The cannery and smokehouse that Armand St. Jean started in 1960, selling oysters and soup to local bars and grocery stores, has been purchased by the Nuu-chah-nulth Seafood Development Corporation.
The sale was announced Friday with a celebration at the cannery on Southside Drive.
Nuu-chah-nulth Seafood Development Corporation represents five West Coast First Nations from the Nuu-Chah-Nulth Tribal Council.
Gerard St. Jean, Armand’s son who has worked in the business since he was a boy, said it was time to make a change that could both move him toward retirement and allow the company to expand.
“Time. Age. By the time I finish the next three years working with them I’ll be 70, so it’s time to wander on,” St. Jean said.
The cannery is the last on the B.C. coast, but sells canned and smoked tuna, salmon, oysters and other products to Canada, the U.S., even Australia and has 130 employees.
St. Jean has looked to expand the company for several years and brought in Steve Hughes, former general manager of Albion Fisheries Ltd. in Victoria, in 2014 to take over leadership as company president.
St. Jean’s also purchased Vancouver-based Raincoast Trading Company in 2013 to access a larger customer base and distribution to grocery chains and heath food stores.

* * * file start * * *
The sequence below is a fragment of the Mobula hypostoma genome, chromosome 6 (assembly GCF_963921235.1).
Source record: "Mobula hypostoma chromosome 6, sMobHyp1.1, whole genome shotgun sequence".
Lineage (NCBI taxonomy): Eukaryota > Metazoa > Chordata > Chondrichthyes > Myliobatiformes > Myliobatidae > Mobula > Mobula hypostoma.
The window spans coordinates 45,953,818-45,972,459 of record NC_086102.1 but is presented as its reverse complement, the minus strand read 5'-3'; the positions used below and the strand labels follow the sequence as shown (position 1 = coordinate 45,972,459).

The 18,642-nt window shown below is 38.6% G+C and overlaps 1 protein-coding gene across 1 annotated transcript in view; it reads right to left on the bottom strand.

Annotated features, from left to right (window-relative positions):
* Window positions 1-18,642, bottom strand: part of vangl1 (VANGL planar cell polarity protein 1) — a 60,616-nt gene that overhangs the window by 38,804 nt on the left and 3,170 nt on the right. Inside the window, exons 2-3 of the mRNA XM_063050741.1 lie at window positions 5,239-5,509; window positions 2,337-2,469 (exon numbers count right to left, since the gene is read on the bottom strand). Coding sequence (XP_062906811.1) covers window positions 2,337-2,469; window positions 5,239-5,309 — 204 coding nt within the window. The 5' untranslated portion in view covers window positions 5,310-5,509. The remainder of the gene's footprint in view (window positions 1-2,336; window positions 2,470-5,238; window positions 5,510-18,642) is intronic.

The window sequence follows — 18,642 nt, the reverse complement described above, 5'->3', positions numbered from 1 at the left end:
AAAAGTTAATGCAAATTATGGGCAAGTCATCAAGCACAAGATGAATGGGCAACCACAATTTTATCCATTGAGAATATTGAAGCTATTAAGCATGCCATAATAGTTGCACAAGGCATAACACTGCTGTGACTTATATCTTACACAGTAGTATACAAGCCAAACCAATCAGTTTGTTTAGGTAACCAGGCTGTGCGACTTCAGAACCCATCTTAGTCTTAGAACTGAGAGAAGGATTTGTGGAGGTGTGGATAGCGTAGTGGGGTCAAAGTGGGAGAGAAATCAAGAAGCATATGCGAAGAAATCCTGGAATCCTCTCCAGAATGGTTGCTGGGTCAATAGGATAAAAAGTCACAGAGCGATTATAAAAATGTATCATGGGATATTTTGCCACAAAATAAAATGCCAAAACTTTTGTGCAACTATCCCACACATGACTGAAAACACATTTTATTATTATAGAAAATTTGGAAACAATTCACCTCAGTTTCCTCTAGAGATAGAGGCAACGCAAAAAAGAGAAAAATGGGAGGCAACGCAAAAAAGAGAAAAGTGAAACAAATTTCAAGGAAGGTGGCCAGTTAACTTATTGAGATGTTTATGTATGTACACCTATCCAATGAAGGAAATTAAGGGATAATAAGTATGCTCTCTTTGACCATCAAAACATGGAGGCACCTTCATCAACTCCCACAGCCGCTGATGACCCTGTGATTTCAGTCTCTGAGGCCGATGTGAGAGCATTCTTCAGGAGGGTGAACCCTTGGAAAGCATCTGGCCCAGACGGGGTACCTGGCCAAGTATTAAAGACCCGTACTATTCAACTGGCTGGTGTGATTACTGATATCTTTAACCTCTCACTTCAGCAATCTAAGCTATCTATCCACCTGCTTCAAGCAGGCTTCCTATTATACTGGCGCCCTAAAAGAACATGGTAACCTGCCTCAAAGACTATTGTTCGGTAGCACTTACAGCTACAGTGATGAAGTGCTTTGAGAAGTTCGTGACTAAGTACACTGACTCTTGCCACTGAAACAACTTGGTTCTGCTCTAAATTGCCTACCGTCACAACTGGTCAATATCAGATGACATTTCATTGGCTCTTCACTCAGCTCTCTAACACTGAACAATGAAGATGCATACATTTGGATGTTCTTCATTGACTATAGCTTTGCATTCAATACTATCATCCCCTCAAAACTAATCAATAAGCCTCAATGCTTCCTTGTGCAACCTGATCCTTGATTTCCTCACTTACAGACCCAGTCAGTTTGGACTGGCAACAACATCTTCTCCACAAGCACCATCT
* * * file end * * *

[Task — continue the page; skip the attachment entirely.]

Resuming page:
The Nuu-chah-nulth deal was 18 months in the making, after about four years of negotiations.
St. Jean said there were other bidders for the cannery, but the decision to go with Port Alberni-based buyers was better for his staff, the company and the community because St. Jean’s stays with a local owner.
St. Jean’s is now run by a board of directors comprised of St. Jean, Hughes, and other First Nation and non-First Nation members.
“Their whole mandate is that the company stays as it is and stays profitable,” St. Jean said. “They said, specifically they don’t want to be known as a group that came in and destroyed a company.”
Hughes said the Nuu-chah-nulth are closely connected to the seafood economy.
Larry Johnson, Nuu-chah-nulth Seafood Development Corporation president, said the deal re-establishes his peoples’ connection with their traditional livelihoods.
“Not only do we want to raise the awareness of St. Jean’s, but also do the things that he’s doing well already and try to do them better if that’s at all possible,” Johnson said.